of more bankruptcies than all other causes combined. And the gaps in our
health care system are fatal to tens of thousands of Americans each year -
we could fill another Vietnam Wall - 58,000 dead - every year and a
quarter with the names of Americans who die from a lack of health care.
We are the only industrialized country on the planet that has
people going bankrupt, and people dying from a lack of health care, yet
the federal government didn't even consider a proposal to cover everyone.
This is a moral issue, and we need to address it.
Components of the
Health Plan proposal
The Minnesota Health
Plan (MHP) would be a statewide plan to cover everyone, for all
medical services including dental care, prescription drugs, optometry,
mental health, chemical dependency, home care and medical supplies and
equipment. The plan would be prohibited from saving money by restricting,
delaying, or denying care.
Premiums would be paid
directly to the Minnesota Health Fund, which would operate independently
of legislative appropriation. The governing board of the fund would be
democratically elected by regional health boards, which are elected
locally by elected county commissioners. . Since the revenues and
operation of the plan are independent of the state, you could describe it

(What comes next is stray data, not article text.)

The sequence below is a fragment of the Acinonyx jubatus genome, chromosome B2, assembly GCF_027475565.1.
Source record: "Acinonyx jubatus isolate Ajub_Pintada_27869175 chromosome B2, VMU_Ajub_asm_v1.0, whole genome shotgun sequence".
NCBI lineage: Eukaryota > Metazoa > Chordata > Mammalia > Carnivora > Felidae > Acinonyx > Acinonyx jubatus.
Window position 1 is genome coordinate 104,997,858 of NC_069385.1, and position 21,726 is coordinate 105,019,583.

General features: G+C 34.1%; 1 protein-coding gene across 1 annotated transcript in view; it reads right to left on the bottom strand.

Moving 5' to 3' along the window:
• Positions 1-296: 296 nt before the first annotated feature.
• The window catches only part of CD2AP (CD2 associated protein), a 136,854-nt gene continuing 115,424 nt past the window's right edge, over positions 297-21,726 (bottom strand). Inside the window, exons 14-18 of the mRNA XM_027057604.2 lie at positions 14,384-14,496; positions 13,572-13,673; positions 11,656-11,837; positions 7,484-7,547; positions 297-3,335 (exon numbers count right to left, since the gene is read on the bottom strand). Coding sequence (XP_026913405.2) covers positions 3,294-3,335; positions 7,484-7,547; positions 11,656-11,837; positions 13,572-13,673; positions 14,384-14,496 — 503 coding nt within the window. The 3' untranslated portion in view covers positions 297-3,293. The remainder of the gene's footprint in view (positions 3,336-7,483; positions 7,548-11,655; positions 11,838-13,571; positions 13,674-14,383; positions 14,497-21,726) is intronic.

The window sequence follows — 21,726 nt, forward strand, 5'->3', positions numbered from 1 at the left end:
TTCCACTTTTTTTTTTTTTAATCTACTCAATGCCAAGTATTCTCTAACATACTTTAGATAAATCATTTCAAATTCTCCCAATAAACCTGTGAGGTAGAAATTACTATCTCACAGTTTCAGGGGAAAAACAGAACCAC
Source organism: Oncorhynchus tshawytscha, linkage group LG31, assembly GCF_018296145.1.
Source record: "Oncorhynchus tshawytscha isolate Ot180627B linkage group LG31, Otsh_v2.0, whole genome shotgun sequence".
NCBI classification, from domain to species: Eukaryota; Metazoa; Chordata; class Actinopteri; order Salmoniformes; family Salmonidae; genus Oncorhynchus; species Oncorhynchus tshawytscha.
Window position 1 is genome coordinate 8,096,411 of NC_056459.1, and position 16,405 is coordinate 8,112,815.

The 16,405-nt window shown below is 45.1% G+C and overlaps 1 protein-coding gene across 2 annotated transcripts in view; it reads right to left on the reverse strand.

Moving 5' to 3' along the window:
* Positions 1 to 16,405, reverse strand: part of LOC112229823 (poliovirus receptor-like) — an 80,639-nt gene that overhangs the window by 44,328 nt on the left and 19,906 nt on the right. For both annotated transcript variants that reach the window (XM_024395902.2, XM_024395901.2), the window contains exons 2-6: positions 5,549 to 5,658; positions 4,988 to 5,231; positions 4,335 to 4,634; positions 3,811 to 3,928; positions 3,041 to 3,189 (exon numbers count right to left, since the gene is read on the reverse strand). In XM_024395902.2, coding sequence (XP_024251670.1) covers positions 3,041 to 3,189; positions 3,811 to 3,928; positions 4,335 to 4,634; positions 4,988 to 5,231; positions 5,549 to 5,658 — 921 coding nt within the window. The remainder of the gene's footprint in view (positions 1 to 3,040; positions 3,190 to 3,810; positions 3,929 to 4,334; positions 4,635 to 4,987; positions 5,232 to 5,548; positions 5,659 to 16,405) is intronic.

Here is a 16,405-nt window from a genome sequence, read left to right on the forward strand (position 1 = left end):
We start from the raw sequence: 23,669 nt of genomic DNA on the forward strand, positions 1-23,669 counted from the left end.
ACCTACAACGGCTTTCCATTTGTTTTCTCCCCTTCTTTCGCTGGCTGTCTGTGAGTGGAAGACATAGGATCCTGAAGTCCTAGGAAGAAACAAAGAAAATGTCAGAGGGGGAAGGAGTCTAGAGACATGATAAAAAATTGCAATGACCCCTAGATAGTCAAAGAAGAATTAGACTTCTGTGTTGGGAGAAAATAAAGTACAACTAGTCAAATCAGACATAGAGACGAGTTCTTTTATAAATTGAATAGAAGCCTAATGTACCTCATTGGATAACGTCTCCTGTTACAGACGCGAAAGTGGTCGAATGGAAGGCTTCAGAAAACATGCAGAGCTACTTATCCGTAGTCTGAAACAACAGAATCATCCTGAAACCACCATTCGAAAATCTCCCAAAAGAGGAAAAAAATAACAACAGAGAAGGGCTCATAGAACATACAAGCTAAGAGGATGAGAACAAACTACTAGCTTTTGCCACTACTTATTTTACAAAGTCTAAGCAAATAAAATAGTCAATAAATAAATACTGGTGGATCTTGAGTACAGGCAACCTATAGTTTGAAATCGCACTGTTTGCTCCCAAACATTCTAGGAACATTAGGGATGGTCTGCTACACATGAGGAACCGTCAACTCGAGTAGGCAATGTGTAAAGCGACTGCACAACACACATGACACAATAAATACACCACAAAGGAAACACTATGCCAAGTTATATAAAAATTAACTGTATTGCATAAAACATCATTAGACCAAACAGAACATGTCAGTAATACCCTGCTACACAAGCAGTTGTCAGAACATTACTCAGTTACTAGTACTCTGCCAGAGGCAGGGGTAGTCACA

as a 'quasi-public' plan.
The essence of the
plan is outlined in nine principles, which would be legal requirements for
the plan. They are:
all Minnesotans receive high quality health care, regardless of their
2. Do not
restrict, delay, or deny care or reduce the quality of care to hold down
costs, but instead reduce costs through prevention, efficiency, and
reduction of bureaucracy;
3. Cover all
necessary care, including all coverage currently required by law, complete
mental health services, chemical dependency treatment, prescription drugs,
medical equipment and supplies, dental care, long-term care, and home care
patients to choose their own providers;
5. Be funded
through premiums and other payments based on the person's ability to pay,
so as not to deny full access to any Minnesota resident;
6. Focus on
preventive care and early intervention to improve the health of all
Minnesota residents and reduce costs from untreated illnesses and
7. Ensure an
adequate number of qualified health care professionals and facilitates to
guarantee availability of, and timely access to quality care throughout
leadership in medical education, training, research, and technology; and
adequate and timely payments to providers.
"The bottom line is
that I don't care if a health care system is designed by Republicans or
Democrats - it won't be a good system if it doesn't meet these nine
principles. I don't use the term 'single-payer' to describe the
proposal, because that term isn't very descriptive. A lot of people
'know' they support or oppose 'single payer' even though they aren't sure
what it means. The Minnesota Health Plan is a single plan, which
has a single administrator, and a single health fund that
pays all the bills to all of the providers for all of
"I'm not insistent on
this plan - I'm willing to support any plan that meets all nine of these
Distribution of specialties not aligned with needs
"We have great
shortages of general practice doctors, certain specialists such as
psychiatrists, and shortages in other medical professions, such as
advanced-practice nurses. Nobody is in charge of ensuring an adequate